The OP's decision to wait until he can visit a ham store to try out various radios is a good one. Reading specs and reviews will only tell you part of the story. Getting your hands on a radio to see how you adapt to it will be very beneficial to your decision-making.

You can download a handy comparison chart for many types of amateur radio gear from:

Last edited by W9RXR; 04-19-2011 at 10:57 AM..
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  #24 (permalink)  
Old 05-18-2017, 11:12 AM
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Talking Regarding best dual band transceiver

Originally Posted by sparks40 View Post
Hello. I'm looking for everyones opinions, pros and cons of dual band (2m/70cm) 50 watt mobile transceivers. I'm getting ready to buy, and i've found both good and bad reviews, so i'm looking for your opinions and personal experiences with Kenwood, Icom, Alinco, and Yaesu mobiles. Thanks for your time.
The Chinese radios are fine. BTech tri band mobile is super for what it is. Bought Yaesu, Kenwood, Icom,etc.. the main difference between QYT 8900D and 350 buck flagship radios (3 listed) is about 200 dollars. If you want to get on the air and enjoy rapping and listening, consider spending less on rig and take extra cash and invest it in a quality antenna. Seems senseless to have the most revered radio and add on accoutrements and then be pinched to purchase the antenna that would do any radio justice. Like buying first rateHIFi system and using PC speakers that handle 10 watts. Don't always get what you pay for. Bells and whistles blended with talking about the radio more than talking and listening to the radio is the danger of any passion or creative endeavor. A dude that wants to play the guitar for the love of his gift from God will find a way to play a phone book and make it sound good. Not judging those who buy top shelf radios. Just food and possibly extra funds for thought.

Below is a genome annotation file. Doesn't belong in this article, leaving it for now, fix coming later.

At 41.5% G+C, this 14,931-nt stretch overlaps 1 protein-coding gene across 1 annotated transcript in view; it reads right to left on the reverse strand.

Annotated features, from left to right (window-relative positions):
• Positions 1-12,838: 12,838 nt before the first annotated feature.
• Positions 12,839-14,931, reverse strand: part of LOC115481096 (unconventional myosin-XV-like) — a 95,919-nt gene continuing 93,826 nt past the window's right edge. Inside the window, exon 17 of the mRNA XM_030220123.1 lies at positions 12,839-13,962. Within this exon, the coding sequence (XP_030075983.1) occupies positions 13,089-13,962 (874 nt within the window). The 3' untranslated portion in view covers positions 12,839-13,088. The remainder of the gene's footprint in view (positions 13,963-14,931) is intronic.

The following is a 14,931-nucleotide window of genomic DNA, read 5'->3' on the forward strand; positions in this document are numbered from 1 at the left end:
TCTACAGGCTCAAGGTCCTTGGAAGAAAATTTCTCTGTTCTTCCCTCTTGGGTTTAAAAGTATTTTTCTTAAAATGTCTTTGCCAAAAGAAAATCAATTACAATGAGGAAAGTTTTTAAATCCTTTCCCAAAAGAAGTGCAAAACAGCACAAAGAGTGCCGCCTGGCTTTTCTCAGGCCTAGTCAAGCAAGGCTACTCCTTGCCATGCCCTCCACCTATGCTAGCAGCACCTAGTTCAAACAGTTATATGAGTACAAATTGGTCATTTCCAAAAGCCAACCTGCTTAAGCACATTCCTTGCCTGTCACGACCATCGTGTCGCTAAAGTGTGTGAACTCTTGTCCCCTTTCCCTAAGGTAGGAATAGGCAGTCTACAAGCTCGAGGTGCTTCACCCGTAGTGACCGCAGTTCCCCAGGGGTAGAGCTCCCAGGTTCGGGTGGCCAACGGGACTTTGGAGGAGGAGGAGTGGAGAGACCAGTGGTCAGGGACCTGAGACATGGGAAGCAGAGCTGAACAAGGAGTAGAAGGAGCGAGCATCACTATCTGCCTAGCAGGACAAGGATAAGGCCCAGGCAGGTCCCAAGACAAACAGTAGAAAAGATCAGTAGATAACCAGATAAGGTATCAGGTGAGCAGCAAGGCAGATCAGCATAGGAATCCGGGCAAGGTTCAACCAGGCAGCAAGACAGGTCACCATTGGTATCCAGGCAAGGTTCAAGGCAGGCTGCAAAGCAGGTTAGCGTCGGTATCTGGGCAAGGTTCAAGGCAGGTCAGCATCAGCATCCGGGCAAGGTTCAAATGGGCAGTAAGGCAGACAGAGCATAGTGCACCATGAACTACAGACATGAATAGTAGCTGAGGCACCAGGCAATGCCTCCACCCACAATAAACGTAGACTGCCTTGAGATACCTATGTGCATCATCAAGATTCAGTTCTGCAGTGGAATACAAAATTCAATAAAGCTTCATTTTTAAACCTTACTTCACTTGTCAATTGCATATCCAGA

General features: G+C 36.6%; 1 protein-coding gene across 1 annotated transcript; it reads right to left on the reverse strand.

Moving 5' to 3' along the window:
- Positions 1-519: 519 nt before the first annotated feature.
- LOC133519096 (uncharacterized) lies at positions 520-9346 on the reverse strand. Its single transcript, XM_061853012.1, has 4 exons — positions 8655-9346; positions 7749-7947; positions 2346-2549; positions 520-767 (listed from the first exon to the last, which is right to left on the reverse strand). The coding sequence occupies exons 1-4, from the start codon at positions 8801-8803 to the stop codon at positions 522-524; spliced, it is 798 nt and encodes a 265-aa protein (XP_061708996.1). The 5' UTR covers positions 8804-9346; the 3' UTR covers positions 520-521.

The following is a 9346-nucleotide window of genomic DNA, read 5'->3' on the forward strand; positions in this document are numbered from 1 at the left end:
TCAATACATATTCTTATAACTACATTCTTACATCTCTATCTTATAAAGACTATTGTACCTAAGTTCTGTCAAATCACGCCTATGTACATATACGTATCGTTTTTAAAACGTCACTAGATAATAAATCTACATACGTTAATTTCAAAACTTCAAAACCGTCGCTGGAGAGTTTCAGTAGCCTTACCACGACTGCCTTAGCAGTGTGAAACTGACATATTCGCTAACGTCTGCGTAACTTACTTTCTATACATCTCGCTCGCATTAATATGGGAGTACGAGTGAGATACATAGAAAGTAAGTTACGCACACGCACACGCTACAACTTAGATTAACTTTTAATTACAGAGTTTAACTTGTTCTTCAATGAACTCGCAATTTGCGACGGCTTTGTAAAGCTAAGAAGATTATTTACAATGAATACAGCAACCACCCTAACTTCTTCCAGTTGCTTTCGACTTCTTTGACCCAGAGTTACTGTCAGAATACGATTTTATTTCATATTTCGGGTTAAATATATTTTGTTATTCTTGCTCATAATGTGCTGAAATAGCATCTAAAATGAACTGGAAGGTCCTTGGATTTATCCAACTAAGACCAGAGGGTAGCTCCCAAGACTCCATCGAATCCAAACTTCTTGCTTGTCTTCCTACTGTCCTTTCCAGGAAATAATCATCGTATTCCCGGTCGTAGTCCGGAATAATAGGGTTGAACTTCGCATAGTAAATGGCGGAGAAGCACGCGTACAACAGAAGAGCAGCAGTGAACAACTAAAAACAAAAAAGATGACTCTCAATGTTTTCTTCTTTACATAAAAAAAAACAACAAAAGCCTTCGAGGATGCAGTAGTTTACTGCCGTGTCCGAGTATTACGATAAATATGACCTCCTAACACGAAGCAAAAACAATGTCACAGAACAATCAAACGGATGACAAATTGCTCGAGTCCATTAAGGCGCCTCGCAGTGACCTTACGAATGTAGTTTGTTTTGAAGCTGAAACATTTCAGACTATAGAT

God speed buddy
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  #25 (permalink)  
Old 05-18-2017, 8:42 PM
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While I have some Yaesu and Icom dual band mobile radios, I mostly went the other direction. I bought single band dedicated commercial radios for my own use. While equipping a fleet of vehicles for VHF and UHF operation, it was easy enough to add additional Icom IC-F1020/F2020's to the list.

Later it was Vertex Standard VX-3200 and older CDM1550LS+ mobile VHF and UHF radios stacked in my car. Having two separate radios has been great when I needed true high power crossbanding and the use of both VHF and UHF at the same time. For one emergency response operation, adding these radios to a remote control stack was as easy as extending a data cable to each VX-3200.